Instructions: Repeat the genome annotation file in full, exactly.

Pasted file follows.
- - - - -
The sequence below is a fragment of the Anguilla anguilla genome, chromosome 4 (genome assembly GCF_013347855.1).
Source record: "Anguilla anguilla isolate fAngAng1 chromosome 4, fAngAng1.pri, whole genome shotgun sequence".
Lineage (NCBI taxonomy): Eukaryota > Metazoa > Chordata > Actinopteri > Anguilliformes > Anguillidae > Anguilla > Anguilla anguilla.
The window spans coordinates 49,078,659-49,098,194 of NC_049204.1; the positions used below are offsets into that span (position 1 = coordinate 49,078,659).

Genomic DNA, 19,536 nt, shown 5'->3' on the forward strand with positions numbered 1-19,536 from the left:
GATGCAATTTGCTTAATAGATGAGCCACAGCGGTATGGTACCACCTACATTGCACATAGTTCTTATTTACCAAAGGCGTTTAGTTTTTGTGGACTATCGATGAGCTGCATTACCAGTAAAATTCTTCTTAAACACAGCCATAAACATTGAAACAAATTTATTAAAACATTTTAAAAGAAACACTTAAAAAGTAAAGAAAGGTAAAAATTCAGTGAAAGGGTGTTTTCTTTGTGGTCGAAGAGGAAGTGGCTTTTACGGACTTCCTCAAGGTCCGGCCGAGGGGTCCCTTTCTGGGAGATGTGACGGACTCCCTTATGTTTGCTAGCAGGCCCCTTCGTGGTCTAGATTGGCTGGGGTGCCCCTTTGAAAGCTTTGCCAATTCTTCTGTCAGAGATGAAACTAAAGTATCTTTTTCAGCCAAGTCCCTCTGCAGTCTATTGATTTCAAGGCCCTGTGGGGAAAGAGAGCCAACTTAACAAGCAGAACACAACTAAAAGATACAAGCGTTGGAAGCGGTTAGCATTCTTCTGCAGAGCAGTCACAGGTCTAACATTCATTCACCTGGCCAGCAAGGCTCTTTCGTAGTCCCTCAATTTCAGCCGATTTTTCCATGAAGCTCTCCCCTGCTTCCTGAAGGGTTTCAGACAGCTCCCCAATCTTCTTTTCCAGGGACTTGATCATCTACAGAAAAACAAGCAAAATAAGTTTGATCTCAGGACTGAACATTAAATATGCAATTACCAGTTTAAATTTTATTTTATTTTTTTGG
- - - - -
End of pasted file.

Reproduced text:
The sequence below is a fragment of the Anguilla anguilla genome, chromosome 4 (genome assembly GCF_013347855.1).
Source record: "Anguilla anguilla isolate fAngAng1 chromosome 4, fAngAng1.pri, whole genome shotgun sequence".
Lineage (NCBI taxonomy): Eukaryota > Metazoa > Chordata > Actinopteri > Anguilliformes > Anguillidae > Anguilla > Anguilla anguilla.
The window spans coordinates 49,078,659-49,098,194 of NC_049204.1; the positions used below are offsets into that span (position 1 = coordinate 49,078,659).

Genomic DNA, 19,536 nt, shown 5'->3' on the forward strand with positions numbered 1-19,536 from the left:
GATGCAATTTGCTTAATAGATGAGCCACAGCGGTATGGTACCACCTACATTGCACATAGTTCTTATTTACCAAAGGCGTTTAGTTTTTGTGGACTATCGATGAGCTGCATTACCAGTAAAATTCTTCTTAAACACAGCCATAAACATTGAAACAAATTTATTAAAACATTTTAAAAGAAACACTTAAAAAGTAAAGAAAGGTAAAAATTCAGTGAAAGGGTGTTTTCTTTGTGGTCGAAGAGGAAGTGGCTTTTACGGACTTCCTCAAGGTCCGGCCGAGGGGTCCCTTTCTGGGAGATGTGACGGACTCCCTTATGTTTGCTAGCAGGCCCCTTCGTGGTCTAGATTGGCTGGGGTGCCCCTTTGAAAGCTTTGCCAATTCTTCTGTCAGAGATGAAACTAAAGTATCTTTTTCAGCCAAGTCCCTCTGCAGTCTATTGATTTCAAGGCCCTGTGGGGAAAGAGAGCCAACTTAACAAGCAGAACACAACTAAAAGATACAAGCGTTGGAAGCGGTTAGCATTCTTCTGCAGAGCAGTCACAGGTCTAACATTCATTCACCTGGCCAGCAAGGCTCTTTCGTAGTCCCTCAATTTCAGCCGATTTTTCCATGAAGCTCTCCCCTGCTTCCTGAAGGGTTTCAGACAGCTCCCCAATCTTCTTTTCCAGGGACTTGATCATCTACAGAAAAACAAGCAAAATAAGTTTGATCTCAGGACTGAACATTAAATATGCAATTACCAGTTTAAATTTTATTTTATTTTTTTGG